While exercise alone will not help you lose the stubborn fat from around your middle, says Mosley, it can be crucial for helping reduce the risk of regaining fat as well as lowering blood sugar levels and improving insulin sensitivity.
Mosley is a fan of HIIT (high-intensity interval training – short bursts of strenuous exercise) and his exercise bike. “Not only is it a highly effective way to get fit,” he says, “it’s also unbelievably quick, which means there’s no excuse not to do it. I recommend just 10 minutes on a static bike three times a week, plus quick strengthening exercises which don’t require special equipment. If you don’t have an exercise bike you can try pedalling on your road bike furiously up a hill, running up the stairs, or doing short sprints when out on a run, or just pick up your walking pace until you are breathing hard. The main thing is that these bursts should be brief (30 seconds maximum when it comes to the stairs, or running), but hard enough to get your heart rate up.”
Soup it up
Start a meal with a bowl of cold soup like gazpacho, suggest Sian Porter. Not only will it add more fluid to your day, but studies at Penn State University in 2007 showed that drinking a low-calorie soup before a meal can help cut back on how much food and calories you eat at the meal.
Get an extra hour’s sleep
Nutritionists believe that not getting enough sleep alters our metabolism so our bodies cannot process food as effectively, says Mosley. “An extra hour’s sleep could help you to lose weight within weeks.” A study from the American Institute for Cancer Research claims late nights mean we snack more, and exercise less.
“Getting enough sleep when trying to lose weight,” says Mosley, “means your body will reset its hormones to make better food choices. And this is just the start: with a high-fresh, low-carb diet, intermittent fasting, and regular exercise, you can completely reset your appetite. You won’t want to eat unhealthy food, and the weight that you lose won’t come back.”
If you are not sure how to get more rest, the independent body The Sleep Council recommends reducing the intensity of artificial light in your home by using dimmer switches or low wattage bulbs, switching off tech – including the phone – a couple of hours before bedtime and avoiding consuming too many liquids before you sleep.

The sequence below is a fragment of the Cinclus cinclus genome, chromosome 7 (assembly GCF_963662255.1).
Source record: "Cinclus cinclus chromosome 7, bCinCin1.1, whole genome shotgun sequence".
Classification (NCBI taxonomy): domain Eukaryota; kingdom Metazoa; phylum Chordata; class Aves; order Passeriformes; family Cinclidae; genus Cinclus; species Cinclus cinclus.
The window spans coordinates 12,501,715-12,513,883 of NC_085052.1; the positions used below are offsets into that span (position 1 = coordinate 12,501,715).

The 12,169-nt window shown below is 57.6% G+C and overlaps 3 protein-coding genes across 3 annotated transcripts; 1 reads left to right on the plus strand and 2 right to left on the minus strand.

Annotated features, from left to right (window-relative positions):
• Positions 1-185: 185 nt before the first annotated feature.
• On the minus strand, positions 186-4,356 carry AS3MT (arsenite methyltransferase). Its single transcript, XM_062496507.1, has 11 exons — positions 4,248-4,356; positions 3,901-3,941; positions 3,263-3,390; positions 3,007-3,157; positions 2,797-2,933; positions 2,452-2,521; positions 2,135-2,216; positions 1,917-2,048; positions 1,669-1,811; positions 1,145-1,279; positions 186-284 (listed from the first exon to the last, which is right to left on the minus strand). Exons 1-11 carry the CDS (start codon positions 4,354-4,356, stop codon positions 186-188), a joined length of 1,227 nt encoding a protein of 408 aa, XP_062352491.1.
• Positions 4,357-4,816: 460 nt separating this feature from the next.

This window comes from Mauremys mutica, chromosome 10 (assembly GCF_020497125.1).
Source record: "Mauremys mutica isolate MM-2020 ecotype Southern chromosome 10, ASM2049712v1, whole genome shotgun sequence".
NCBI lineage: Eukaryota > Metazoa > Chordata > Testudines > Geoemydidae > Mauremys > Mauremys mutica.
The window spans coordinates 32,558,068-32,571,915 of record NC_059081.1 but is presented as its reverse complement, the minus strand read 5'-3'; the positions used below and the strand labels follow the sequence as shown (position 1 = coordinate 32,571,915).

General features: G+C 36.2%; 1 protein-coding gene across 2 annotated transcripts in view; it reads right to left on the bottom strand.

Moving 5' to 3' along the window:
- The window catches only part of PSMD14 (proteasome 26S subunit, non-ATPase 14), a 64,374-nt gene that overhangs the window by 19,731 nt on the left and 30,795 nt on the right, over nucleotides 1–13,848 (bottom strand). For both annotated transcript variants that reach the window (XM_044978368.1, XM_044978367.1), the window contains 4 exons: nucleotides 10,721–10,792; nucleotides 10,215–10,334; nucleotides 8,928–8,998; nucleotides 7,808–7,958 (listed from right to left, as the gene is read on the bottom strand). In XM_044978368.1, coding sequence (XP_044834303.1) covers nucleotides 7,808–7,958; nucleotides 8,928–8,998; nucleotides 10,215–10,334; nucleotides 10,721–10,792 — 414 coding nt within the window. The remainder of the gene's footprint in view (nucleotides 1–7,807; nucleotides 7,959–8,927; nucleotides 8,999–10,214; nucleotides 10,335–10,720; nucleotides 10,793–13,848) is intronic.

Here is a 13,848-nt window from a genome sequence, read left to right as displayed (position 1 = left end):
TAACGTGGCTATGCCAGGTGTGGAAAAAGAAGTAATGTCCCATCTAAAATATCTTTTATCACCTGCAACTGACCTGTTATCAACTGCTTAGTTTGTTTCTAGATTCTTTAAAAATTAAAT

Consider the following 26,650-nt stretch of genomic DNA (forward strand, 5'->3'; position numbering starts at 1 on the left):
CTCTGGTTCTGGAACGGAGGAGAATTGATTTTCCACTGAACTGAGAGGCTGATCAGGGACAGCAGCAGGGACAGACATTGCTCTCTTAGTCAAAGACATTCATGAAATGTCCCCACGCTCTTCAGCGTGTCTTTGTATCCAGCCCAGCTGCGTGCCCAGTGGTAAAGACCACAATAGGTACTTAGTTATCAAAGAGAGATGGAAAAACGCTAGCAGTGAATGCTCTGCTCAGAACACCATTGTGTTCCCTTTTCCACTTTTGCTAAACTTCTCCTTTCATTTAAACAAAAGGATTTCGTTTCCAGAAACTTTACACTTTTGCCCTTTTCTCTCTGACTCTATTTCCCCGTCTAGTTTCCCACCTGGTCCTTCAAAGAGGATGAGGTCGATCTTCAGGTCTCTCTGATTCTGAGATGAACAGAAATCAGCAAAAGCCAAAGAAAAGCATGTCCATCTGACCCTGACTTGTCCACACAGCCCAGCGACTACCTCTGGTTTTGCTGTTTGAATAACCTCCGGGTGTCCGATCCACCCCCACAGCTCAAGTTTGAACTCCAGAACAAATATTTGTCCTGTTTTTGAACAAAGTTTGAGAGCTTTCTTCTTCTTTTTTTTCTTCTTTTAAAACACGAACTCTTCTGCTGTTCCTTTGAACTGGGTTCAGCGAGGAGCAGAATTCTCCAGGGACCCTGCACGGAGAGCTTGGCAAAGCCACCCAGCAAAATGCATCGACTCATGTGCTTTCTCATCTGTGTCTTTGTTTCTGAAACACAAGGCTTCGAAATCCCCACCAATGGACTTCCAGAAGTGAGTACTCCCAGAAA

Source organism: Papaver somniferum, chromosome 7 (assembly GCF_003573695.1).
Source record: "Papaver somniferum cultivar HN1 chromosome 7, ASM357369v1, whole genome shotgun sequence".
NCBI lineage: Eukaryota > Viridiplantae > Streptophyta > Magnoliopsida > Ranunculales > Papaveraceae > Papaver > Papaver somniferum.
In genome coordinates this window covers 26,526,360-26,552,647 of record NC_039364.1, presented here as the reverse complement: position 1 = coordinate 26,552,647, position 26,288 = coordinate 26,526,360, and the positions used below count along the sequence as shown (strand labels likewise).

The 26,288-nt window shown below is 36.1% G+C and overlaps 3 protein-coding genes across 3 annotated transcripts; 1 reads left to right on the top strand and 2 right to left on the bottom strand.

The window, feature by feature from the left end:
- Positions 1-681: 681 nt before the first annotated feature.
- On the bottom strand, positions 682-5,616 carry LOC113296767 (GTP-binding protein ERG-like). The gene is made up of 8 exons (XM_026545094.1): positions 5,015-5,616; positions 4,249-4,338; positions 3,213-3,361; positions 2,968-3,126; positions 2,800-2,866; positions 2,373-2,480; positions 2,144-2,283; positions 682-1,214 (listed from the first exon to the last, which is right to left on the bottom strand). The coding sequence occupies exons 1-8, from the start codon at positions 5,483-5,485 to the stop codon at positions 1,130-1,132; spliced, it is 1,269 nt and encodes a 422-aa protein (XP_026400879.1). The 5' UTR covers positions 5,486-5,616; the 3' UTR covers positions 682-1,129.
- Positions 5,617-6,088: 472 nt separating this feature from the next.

Choose whole grains
Eating three portions of whole grains a day slows the onset of middle-age spread by half, a study at Tufts University in the US has found. Researchers found people who ate the fewest whole grains (which feature the entire kernel, including the bran and germ) saw their waist size swell by around 1.2 inches every four years. However, for people who regularly ate three portions of whole grains a day this figure dropped to around 0.5 inches. The most common whole-grain foods in the study were brown breads and porridge oats. Whole grain is healthier than more processed grains because the outer layer is packed with fibre while the inside is rich in nutrients such as B vitamins, antioxidants and healthy fats.
Dr Caleigh Sawicki, of Tufts, says: “There are several reasons whole grains may work to help people maintain waist size. The presence of dietary fibre in whole grains can have a satiating effect, and the magnesium, potassium, and antioxidants may contribute to lowering blood pressure. The soluble fibre, in particular, may have a beneficial effect on post-meal blood sugar spikes.”
Take a cold shower
Scientists have been investigating the physiology of cold-water immersion, says Dr Mosley, and it appears it may have a surprising array of benefits. “Cold water swimming has been rising in popularity with claims that it can transform your body and mind. It’s an exciting field of research with the potential to offer new treatments for a variety of conditions – from high blood pressure and type 2 diabetes, to depression and could help boost your mood, brain, immune system and heart. If you don’t live near open water, a cold shower will do the trick.”